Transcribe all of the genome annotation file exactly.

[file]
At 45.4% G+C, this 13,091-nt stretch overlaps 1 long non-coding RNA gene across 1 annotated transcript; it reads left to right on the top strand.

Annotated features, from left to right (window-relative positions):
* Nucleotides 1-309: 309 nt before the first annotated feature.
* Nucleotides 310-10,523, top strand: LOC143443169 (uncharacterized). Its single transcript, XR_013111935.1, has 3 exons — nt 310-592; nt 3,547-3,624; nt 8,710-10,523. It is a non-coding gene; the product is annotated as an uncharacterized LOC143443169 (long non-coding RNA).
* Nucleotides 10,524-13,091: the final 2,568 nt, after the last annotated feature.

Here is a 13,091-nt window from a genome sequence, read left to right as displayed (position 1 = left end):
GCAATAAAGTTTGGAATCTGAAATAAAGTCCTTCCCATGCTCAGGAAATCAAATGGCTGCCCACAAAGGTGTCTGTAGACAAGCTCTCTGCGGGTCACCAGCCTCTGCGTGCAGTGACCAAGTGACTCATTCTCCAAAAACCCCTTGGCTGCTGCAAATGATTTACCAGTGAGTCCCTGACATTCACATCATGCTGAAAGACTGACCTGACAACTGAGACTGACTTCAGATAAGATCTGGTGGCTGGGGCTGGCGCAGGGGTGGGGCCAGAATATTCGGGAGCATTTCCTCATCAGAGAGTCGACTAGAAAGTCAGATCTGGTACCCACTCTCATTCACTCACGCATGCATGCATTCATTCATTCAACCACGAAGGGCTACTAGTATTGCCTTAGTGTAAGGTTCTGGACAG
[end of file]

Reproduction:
At 45.4% G+C, this 13,091-nt stretch overlaps 1 long non-coding RNA gene across 1 annotated transcript; it reads left to right on the top strand.

Annotated features, from left to right (window-relative positions):
* Nucleotides 1-309: 309 nt before the first annotated feature.
* Nucleotides 310-10,523, top strand: LOC143443169 (uncharacterized). Its single transcript, XR_013111935.1, has 3 exons — nt 310-592; nt 3,547-3,624; nt 8,710-10,523. It is a non-coding gene; the product is annotated as an uncharacterized LOC143443169 (long non-coding RNA).
* Nucleotides 10,524-13,091: the final 2,568 nt, after the last annotated feature.

Here is a 13,091-nt window from a genome sequence, read left to right as displayed (position 1 = left end):
GCAATAAAGTTTGGAATCTGAAATAAAGTCCTTCCCATGCTCAGGAAATCAAATGGCTGCCCACAAAGGTGTCTGTAGACAAGCTCTCTGCGGGTCACCAGCCTCTGCGTGCAGTGACCAAGTGACTCATTCTCCAAAAACCCCTTGGCTGCTGCAAATGATTTACCAGTGAGTCCCTGACATTCACATCATGCTGAAAGACTGACCTGACAACTGAGACTGACTTCAGATAAGATCTGGTGGCTGGGGCTGGCGCAGGGGTGGGGCCAGAATATTCGGGAGCATTTCCTCATCAGAGAGTCGACTAGAAAGTCAGATCTGGTACCCACTCTCATTCACTCACGCATGCATGCATTCATTCATTCAACCACGAAGGGCTACTAGTATTGCCTTAGTGTAAGGTTCTGGACAG